With that said, there is more to consider from an organizational sense than simply how the team looks and there are a number of factors in play.
On the floor
Ersan Ilyasova is a significant upgrade over what the Hawks have been deploying at the backup power forward position. The veteran forward was acquired in a deal from the Philadelphia 76ers in exchange for Tiago Splitter’s contract and second-round draft considerations.
He immediately represents the best option available behind Paul Millsap, with Mike Scott (now in Phoenix) struggling and both Mike Muscala and Kris Humphries better suited for minutes at center. The Hawks have toyed with “small ball” lineups featuring players like Thabo Sefolosha, Mike Dunleavy Jr. and Taurean Prince at the 4 in order to provide offense, but Ilyasova’s ability as a floor-spacer will help and he is physical enough to play the position credibly.
As noted above, losing Scott is not a blow to the on-court product, as he has regressed wildly after peaking a year ago. The Hawks will, in addition, have two open roster spots to play with and Chris Vivlamore of the AJC reports that the team could add through either the buyout or D-League markets in the near future.
Hawks will focus on buyout and call-up market with two open roster spots.— Chris Vivlamore (@CVivlamoreAJC) February 23, 2017
What the Hawks gave up
The Hawks did well in not mortgaging major assets in order to upgrade in the short term. Atlanta will send a protected second-round pick owed from the Miami Heat in the Ilyasova trade and the franchise will also take a haircut in swapping second-round picks with the Golden State Warriors.
In short, that is a real, live downgrade in draft assets, but the Hawks do have the Brooklyn Nets second-round selection (likely to be No. 31 overall) to go along with extra first-round picks in both 2018 (via Minnesota) and 2019 (via Cleveland). In terms of the Scott trade, it is a cost-saving move that doesn’t affect the on-court product but it does save the ownership group a bit of cash and provide roster flexibility. That’s a win.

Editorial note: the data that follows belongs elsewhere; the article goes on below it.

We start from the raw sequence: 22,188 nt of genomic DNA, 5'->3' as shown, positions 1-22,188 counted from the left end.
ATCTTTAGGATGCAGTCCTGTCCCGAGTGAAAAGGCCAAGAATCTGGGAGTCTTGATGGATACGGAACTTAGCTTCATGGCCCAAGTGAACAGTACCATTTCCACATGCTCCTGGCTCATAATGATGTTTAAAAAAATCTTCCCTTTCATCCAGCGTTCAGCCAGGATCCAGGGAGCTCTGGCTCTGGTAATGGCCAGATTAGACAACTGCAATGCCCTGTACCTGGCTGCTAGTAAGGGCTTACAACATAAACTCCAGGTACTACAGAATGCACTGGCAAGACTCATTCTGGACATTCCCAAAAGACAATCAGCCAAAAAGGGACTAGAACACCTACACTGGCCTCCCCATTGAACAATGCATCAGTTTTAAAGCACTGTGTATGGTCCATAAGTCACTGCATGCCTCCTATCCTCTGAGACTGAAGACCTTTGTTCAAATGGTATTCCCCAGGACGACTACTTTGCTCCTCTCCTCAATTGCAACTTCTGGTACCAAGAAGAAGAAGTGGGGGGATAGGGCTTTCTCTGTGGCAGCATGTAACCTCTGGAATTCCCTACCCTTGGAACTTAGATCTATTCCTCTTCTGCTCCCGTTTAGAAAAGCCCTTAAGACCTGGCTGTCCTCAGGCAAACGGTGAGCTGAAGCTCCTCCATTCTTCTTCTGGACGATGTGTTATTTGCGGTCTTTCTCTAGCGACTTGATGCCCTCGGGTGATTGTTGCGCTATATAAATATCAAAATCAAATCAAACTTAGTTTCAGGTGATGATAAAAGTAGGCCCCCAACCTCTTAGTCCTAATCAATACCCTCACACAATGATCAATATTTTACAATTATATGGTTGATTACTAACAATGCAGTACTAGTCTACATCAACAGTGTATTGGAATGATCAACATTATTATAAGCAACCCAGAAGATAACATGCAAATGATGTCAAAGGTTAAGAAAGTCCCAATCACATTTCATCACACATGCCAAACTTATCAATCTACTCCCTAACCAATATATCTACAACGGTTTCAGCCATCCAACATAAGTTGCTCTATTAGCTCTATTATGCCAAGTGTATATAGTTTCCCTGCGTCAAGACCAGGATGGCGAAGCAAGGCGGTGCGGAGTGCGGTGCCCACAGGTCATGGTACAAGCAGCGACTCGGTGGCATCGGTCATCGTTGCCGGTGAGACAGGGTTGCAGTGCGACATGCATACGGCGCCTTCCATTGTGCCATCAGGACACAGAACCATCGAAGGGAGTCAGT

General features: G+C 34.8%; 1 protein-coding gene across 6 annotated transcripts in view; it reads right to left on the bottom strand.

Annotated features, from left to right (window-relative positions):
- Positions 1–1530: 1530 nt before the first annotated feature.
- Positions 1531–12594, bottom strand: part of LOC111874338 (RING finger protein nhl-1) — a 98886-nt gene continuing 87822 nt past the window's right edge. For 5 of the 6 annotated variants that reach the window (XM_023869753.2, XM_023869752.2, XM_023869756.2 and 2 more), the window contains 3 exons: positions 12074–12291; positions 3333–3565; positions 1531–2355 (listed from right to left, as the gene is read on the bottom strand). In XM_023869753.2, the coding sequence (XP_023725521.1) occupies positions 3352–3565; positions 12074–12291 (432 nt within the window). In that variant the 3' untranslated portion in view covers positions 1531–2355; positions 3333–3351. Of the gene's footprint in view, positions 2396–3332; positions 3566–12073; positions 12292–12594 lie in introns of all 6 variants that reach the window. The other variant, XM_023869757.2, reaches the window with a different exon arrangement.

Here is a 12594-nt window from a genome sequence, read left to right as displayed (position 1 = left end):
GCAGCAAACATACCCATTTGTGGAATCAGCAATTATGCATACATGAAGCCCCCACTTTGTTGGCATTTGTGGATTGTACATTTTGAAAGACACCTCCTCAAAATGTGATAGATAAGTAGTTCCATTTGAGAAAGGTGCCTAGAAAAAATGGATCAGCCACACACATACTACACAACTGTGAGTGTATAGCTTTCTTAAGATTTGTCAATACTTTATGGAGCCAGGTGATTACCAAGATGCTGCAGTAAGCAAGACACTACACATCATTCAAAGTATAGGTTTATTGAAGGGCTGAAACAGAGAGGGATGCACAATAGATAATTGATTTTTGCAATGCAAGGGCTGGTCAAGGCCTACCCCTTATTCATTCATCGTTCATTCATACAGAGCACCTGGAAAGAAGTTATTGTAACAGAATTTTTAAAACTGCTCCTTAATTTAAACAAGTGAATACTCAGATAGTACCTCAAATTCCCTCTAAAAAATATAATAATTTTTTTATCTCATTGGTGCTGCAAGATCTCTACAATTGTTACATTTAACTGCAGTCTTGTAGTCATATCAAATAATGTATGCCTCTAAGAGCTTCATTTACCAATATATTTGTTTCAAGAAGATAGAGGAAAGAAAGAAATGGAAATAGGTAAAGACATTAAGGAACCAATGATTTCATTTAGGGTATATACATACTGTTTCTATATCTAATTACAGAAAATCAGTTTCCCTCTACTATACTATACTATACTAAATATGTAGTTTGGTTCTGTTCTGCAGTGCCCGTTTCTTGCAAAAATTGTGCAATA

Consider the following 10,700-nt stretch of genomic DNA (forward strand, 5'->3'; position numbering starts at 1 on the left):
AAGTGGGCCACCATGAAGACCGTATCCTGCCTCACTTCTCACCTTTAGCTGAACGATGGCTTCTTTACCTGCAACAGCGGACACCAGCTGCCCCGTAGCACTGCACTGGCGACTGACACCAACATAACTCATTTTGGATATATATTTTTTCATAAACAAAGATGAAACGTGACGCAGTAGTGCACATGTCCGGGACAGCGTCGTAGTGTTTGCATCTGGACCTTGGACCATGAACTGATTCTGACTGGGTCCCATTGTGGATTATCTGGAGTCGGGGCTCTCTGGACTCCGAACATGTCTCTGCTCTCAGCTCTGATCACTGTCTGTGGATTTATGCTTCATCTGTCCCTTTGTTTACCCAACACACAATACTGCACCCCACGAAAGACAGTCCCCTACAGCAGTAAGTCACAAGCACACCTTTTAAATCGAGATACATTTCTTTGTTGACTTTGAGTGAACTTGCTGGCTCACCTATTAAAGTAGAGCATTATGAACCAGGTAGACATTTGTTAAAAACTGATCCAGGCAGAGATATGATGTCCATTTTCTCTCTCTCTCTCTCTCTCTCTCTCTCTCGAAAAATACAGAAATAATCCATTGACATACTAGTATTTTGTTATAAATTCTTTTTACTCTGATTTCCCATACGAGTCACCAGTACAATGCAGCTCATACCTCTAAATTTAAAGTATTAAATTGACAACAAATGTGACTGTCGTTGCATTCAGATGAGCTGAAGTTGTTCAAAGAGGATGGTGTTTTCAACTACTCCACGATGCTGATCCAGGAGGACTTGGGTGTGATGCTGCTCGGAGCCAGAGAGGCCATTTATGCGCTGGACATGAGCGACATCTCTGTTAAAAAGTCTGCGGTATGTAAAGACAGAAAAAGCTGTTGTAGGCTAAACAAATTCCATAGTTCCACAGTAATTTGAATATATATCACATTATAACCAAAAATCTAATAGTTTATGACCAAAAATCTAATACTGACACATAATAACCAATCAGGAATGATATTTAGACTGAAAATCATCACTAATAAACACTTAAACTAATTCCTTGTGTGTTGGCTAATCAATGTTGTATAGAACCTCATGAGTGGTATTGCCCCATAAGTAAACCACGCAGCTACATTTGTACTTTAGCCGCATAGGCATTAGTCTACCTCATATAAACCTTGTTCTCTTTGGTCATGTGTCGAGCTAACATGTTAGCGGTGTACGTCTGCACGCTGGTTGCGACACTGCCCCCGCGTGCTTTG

The ominous cloud hanging over the organization at this moment is that the future was not addressed before the deadline. Paul Millsap was removed from the trade market in advance of the deadline, leaving little doubt as to where he would be for the rest of the year, but the Hawks will exit the All-Star break with seven expiring contracts on a 13-man roster.
Millsap was likely a command a five-year deal that could reach “max” money and, given his tenure in the league, contract figures could rise to more than $180 million. That is, for all intents and purposes, going to be a negative investment if signed, and that situation also influences decisions on pending free agents including Tim Hardaway Jr., Mike Muscala and Thabo Sefolosha.
At the moment, the Atlanta Hawks are 32-24 and in fifth place in the Eastern Conference with a likelihood to remain in that position through the end of the regular season. However, there are four teams solidly better than Atlanta (including a Toronto team that upgraded by adding both Serge Ibaka and P.J. Tucker) and the Hawks have outperformed every metric with their current record.
It remains quite clear that the Hawks are better than they were during their final contests before the break and the return of Thabo Sefolosha from injury will only help matters in that regard. Still, Atlanta simply kicked the can down the road when it comes to the real organizational decisions that must be made in the future. In short, the past 48 hours made it more likely that the Hawks will either overpay to keep their best player in July or be left with a gaping hole without the requisite flexibility to fill it in the short term.
These are not new decisions for the Atlanta Hawks but their tact at the deadline was clear. The team “bought” and did so responsibly, but the next step is still wildly unclear and, frankly, treacherous at best if the long-term organizational goal is to bring a title to Atlanta.